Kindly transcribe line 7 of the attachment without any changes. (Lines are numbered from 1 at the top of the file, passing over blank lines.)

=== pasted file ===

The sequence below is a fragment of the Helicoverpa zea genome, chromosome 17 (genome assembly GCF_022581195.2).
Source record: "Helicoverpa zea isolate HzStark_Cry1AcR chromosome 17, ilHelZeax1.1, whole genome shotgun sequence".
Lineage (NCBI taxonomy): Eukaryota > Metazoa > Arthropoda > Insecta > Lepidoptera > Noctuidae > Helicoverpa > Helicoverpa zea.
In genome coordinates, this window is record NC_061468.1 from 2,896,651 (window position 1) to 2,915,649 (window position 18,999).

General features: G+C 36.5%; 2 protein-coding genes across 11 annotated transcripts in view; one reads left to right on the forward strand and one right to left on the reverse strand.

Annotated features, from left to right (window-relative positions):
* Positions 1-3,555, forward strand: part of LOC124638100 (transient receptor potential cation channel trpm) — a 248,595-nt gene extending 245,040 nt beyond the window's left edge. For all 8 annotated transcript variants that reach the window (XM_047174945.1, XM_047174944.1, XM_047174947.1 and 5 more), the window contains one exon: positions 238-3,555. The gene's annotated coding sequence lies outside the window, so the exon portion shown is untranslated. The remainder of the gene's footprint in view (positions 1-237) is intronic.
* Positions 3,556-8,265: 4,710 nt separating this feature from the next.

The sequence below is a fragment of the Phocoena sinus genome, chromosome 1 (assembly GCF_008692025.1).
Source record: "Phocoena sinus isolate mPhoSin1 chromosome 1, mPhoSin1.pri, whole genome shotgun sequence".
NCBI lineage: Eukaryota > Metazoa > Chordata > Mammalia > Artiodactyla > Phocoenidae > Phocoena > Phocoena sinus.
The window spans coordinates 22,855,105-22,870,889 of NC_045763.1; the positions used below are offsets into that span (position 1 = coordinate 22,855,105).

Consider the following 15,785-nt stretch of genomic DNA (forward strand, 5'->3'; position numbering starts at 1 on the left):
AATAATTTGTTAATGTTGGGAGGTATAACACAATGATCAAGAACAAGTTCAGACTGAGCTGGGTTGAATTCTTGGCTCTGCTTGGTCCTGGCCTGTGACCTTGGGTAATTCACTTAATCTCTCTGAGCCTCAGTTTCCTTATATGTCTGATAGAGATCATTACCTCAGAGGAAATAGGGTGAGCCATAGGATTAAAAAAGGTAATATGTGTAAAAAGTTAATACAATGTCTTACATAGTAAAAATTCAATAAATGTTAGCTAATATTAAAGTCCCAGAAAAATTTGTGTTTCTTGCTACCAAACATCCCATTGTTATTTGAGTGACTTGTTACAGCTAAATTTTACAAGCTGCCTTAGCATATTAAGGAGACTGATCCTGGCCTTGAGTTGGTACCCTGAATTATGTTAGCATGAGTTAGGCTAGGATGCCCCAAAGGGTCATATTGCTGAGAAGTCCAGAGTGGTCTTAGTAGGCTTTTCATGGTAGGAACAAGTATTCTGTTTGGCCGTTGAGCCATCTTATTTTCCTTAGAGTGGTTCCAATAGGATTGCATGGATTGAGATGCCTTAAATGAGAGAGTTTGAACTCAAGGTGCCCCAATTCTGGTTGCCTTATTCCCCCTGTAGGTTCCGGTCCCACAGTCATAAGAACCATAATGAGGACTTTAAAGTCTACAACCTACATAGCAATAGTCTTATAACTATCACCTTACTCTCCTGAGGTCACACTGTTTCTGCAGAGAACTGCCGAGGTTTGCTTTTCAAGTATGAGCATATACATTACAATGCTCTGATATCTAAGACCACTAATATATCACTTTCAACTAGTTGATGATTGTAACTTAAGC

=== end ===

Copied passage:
* Positions 1-3,555, forward strand: part of LOC124638100 (transient receptor potential cation channel trpm) — a 248,595-nt gene extending 245,040 nt beyond the window's left edge. For all 8 annotated transcript variants that reach the window (XM_047174945.1, XM_047174944.1, XM_047174947.1 and 5 more), the window contains one exon: positions 238-3,555. The gene's annotated coding sequence lies outside the window, so the exon portion shown is untranslated. The remainder of the gene's footprint in view (positions 1-237) is intronic.